Southside stays arty

Ovolo Southside staircase

From art galleries to art walks to walls of street art, it’s no secret that Wong Chuk Hang is home to a growing art scene. It’s also home to Ovolo Southside, Hong Kong’s first New York-style warehouse turned hotel that proudly supports artists and their work.
As Hong Kong turns the spotlight on the art scene this month, I headed over to see how arty a stay in Wong Chuk Hang could be.

What I do know before I arrive is that the hotel was originally designed in 1976 and was a multi-use industrial building. It is one of nine hotels under the Ovolo umbrella and the group’s only property to be included as a Design Hotel™. The redesign was helmed by studio HBA, under Hirsch Bedner Associates (HBA), who sought to embrace the building’s former life and fuse modern elements which they had achieved with the addition of mid-century utilitarian furniture, poured concrete floors and exposed brickwork. 

Ovolo Southside dining

From street level, the hotel entrance is reminiscent of its industrial past. In place of what used to be a loading bay is now an event space called G.I.G.. Complete with projectors and removable curtains, it’s been used for product launches, gallery events and private parties while the room still has a working vehicle rotator installed, giving a nod to its origins. 

As I arrive at the lobby on the first floor, I do get the overwhelming impression of ‘cool’. Neon signs of popular phrases to my left, grouped with a human form sculpture made out of iron chain by South Korean artist Seo Young-Deok and a collection of paper mache pandas made by French artist Paul Grangeon and adopted by Ovolo Hotels during the 1,600 Pandas world tour in 2014. Modern music culture-inspired pieces from the hotel owner’s personal art collection also hang on the walls. I find myself absorbed as I wait for my tour guide, Assistant Guest Relations and Events manager, Monique Yip. 

Ovolo Southside art space

As she arrives, she walks me through the Komune Lounge. Bright and welcoming, diner-like tables, coupled with a communal workspace and a pool table on the other side of the room make for a very relaxed multi-use space. Complimentary coffee and snacks are available, while Yip tells me the container bar, which literally looks like a shipping container, serves guests free drinks for happy hour between 5pm and 7pm. In fact, the hotel supports a concept of ‘effortless living’, so lots of aspects are covered when you arrive. Free breakfast, free daily replenished mini-bar, free self-laundry services and in-house 24-hour gym.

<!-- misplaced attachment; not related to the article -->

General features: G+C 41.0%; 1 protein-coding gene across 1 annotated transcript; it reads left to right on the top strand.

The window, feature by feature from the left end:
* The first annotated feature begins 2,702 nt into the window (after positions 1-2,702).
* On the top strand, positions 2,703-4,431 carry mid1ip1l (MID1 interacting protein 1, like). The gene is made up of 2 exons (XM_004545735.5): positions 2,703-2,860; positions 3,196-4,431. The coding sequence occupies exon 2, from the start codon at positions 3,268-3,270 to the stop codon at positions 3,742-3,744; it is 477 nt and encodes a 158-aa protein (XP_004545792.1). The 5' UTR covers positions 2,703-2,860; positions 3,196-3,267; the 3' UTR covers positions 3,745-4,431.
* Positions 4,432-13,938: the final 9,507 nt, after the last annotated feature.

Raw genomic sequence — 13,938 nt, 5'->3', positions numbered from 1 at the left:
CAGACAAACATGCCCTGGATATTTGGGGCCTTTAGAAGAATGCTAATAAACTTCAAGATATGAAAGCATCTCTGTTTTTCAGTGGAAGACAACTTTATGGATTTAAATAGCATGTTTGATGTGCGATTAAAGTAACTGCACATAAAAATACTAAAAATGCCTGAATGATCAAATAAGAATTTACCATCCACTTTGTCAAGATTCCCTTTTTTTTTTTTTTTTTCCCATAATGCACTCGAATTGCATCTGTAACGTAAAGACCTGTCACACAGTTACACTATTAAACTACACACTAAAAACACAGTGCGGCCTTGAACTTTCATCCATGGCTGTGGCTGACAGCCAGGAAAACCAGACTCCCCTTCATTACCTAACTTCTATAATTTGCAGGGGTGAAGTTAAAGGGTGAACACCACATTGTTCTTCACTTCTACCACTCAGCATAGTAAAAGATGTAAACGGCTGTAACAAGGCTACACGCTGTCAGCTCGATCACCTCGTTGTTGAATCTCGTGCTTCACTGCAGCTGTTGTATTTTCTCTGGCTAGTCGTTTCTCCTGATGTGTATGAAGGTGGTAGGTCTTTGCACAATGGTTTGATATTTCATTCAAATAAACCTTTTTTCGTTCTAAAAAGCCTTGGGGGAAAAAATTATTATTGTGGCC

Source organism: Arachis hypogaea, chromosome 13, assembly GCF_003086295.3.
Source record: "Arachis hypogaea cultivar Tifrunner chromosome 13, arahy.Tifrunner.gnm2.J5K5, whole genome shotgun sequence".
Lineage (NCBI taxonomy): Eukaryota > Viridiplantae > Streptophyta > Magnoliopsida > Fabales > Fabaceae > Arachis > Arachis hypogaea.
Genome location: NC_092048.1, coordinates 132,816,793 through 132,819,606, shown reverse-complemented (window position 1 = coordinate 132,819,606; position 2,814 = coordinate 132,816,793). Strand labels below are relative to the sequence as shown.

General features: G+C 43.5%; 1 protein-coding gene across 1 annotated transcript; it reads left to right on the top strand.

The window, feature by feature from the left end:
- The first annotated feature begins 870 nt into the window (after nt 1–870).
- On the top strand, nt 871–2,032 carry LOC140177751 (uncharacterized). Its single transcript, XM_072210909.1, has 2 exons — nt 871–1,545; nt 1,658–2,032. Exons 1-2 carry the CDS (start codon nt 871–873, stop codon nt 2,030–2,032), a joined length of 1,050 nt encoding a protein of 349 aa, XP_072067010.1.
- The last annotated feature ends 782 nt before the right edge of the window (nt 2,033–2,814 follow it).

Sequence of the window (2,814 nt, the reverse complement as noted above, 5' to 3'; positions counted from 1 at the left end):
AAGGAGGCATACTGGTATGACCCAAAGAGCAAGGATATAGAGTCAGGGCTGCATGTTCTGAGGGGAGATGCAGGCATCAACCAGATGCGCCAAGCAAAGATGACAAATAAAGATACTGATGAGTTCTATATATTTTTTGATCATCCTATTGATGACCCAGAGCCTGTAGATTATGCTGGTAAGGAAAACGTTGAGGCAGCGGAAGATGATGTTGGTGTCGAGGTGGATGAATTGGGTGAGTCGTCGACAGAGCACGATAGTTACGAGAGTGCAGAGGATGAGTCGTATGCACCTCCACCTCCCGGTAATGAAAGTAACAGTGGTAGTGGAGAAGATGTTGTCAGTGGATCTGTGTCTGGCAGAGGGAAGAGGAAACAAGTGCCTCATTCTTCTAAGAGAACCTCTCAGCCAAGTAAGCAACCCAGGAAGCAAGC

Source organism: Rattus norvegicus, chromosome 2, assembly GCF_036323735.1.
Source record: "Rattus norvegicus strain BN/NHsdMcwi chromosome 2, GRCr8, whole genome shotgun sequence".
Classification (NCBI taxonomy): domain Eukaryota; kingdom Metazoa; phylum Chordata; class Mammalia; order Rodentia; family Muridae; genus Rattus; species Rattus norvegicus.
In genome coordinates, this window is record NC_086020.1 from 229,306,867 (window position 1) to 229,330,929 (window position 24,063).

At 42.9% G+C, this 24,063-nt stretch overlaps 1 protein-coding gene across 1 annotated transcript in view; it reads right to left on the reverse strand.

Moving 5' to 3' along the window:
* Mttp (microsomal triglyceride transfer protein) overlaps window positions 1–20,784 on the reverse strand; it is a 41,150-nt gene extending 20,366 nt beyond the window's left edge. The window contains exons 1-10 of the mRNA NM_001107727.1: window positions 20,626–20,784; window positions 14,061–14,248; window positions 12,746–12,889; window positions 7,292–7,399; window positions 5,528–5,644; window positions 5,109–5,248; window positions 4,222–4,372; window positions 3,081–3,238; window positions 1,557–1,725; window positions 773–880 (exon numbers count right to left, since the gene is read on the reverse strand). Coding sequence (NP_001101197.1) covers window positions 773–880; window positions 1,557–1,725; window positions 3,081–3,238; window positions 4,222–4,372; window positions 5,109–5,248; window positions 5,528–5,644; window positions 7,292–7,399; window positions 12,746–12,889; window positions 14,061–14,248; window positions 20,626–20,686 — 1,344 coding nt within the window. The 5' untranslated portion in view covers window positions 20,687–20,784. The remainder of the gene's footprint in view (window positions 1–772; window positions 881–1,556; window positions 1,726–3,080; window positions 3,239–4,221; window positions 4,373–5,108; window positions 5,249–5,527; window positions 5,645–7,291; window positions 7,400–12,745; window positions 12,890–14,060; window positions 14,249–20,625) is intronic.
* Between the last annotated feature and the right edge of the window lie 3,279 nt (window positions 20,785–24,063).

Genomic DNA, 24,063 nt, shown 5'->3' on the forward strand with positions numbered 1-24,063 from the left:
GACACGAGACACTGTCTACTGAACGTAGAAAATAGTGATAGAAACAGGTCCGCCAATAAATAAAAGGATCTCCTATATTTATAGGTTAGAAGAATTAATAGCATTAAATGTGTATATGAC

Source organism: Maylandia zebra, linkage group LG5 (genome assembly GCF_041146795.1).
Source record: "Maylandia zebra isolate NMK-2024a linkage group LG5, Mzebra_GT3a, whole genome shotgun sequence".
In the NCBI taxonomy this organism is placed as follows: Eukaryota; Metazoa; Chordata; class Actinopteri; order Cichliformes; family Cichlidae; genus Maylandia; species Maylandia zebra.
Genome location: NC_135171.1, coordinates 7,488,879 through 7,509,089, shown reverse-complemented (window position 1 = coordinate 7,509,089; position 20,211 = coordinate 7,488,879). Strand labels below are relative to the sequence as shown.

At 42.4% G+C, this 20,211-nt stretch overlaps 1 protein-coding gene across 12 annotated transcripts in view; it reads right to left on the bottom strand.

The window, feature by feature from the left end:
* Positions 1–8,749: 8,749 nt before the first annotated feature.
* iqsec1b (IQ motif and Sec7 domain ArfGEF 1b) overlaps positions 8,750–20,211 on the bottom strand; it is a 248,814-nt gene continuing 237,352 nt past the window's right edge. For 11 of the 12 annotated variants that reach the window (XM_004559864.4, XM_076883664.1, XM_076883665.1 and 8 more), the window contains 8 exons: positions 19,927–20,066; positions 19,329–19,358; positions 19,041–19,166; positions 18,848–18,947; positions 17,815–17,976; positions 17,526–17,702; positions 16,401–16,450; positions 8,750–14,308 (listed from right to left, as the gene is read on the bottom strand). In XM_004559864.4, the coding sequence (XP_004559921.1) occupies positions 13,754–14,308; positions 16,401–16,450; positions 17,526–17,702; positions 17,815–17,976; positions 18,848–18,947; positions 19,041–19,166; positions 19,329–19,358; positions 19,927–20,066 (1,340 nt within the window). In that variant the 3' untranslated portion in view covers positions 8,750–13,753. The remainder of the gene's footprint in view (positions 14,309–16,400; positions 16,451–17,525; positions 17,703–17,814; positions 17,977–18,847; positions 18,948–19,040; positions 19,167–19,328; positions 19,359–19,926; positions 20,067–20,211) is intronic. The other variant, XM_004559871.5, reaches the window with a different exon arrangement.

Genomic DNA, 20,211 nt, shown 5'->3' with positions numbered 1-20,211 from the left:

Ovolo Southside bar

One floor up is their restaurant, Komune. From the terrace facing south to the second terrace looking onto Wong Chuk Hang Road, the restaurant is clearly designed to maximise light and space. Diners can even watch the action in the kitchen thanks to glass walls. Beverage wise, there is one more option the hotel offers on the top floor called ABOVE. The view stretches over the police training ground, Ocean Park and into Deep Water Bay. If you look back at the bar from the terrace you might notice the mural by Canadian born artist and Hong Kong resident Paul Yuill. 

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>> Wong Chuk Hang—a rising star in the South

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>> Art events around Hong Kong

Ovolo Southside bedroom

The hotel is home to 162 rooms ranging from 215 to 300 square feet and can accommodate families, solo adventurers and corporate guests. With a focus on maximising space and light, large glass windows and especially made room divisions that double as wardrobes make for a comfortable reprieve for both long and short stay guests. Each room is also home to a piece of original art by Zhenggang Xiong, echoing the urban, industrial, creative theme that permeates the building. As I’m shown the rooms, I can’t help but notice the pop art mural in the corridors. Made by a group of young Hong Kong artists called, Parents Parents, it’s a loud eclectic mix of Chinese and English calligraphy, images and printed patterns that embrace an east meets west theme. 

Ovolo Southside corridor mural

As my tour concludes, I’m shown two more pieces of street art back at the entrance of the building. A mural of a roasted chestnut cook using spray paint by New Zealander Rodney Stratton and a large colourful geometric mural by two street artists and illustrators, Messy Desk from Hong Kong and SeeNaeMe from Korea. Inside and out the Ovolo Southside has got a traveler covered for art, food and rest.

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